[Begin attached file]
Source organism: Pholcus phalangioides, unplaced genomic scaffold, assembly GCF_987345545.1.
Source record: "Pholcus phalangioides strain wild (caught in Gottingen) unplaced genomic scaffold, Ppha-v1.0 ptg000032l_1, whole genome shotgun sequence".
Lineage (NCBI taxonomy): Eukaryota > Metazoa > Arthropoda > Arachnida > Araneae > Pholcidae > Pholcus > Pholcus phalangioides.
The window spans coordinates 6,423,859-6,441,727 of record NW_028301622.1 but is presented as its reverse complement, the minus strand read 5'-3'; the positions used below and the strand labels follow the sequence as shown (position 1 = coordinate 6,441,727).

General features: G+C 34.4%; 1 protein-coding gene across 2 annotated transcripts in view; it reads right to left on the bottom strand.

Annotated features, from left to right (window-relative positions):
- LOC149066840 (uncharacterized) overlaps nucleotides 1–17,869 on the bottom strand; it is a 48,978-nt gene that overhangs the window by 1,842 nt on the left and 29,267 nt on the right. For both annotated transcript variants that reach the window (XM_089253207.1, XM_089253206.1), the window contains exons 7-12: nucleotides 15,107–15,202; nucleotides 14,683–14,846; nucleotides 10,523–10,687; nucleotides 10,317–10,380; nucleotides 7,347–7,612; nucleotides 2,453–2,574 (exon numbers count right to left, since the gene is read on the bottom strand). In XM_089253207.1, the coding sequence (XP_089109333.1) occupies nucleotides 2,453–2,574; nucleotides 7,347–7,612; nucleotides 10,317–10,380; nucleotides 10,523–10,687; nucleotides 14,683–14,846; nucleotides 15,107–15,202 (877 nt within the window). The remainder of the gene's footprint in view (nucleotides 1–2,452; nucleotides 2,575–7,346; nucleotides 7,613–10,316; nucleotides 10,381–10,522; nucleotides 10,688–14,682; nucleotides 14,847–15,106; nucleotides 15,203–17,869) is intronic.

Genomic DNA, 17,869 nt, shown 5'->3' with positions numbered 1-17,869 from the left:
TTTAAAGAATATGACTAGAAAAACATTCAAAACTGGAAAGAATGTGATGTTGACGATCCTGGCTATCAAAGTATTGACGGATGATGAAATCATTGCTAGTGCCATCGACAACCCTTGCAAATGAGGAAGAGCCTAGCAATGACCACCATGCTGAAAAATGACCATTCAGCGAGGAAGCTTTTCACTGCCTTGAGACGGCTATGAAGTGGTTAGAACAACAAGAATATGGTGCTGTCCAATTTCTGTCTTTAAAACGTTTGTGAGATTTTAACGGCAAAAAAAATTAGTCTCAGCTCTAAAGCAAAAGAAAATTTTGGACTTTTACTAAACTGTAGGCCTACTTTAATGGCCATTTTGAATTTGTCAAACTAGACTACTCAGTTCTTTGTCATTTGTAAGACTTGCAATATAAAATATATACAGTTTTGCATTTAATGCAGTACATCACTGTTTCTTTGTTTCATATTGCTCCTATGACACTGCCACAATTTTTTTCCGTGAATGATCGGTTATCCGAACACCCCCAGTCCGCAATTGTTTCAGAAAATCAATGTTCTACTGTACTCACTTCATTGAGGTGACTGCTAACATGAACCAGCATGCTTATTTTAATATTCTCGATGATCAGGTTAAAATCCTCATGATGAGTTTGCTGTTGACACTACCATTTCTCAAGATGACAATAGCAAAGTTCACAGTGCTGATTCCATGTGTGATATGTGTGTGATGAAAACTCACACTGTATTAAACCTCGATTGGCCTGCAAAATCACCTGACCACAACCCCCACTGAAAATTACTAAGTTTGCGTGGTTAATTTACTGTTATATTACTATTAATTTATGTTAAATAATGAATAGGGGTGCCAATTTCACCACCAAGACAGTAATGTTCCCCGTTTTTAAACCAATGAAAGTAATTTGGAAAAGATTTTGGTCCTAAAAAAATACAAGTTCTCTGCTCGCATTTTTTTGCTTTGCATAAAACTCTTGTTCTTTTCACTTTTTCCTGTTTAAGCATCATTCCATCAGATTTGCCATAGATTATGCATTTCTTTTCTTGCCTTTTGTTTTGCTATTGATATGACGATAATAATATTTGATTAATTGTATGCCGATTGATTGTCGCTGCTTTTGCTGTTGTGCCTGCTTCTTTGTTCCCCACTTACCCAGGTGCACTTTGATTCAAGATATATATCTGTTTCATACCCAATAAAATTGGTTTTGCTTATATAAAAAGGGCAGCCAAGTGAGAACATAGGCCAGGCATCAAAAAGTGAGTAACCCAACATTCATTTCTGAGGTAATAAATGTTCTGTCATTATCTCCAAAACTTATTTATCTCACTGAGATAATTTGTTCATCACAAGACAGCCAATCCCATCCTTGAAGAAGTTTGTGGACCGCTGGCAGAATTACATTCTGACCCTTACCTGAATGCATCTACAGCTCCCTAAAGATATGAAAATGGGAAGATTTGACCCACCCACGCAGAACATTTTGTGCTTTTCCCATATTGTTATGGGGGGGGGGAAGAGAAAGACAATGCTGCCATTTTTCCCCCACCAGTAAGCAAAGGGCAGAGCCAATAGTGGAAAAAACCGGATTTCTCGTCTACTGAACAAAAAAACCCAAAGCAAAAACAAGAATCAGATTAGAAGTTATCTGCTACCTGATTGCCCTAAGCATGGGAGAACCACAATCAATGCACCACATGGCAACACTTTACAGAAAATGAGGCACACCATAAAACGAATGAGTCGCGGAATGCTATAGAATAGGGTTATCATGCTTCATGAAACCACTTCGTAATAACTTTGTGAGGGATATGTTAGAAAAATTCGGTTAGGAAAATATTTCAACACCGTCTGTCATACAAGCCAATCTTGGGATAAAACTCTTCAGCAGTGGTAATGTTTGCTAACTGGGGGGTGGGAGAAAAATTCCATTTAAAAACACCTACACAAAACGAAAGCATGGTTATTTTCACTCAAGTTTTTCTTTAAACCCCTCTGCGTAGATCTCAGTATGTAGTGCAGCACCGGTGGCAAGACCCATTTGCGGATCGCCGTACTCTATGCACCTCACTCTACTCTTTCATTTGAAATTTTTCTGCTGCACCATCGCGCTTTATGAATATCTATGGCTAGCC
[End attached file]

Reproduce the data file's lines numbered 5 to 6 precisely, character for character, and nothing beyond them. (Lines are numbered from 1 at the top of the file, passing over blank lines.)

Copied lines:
General features: G+C 34.4%; 1 protein-coding gene across 2 annotated transcripts in view; it reads right to left on the bottom strand.

Annotated features, from left to right (window-relative positions):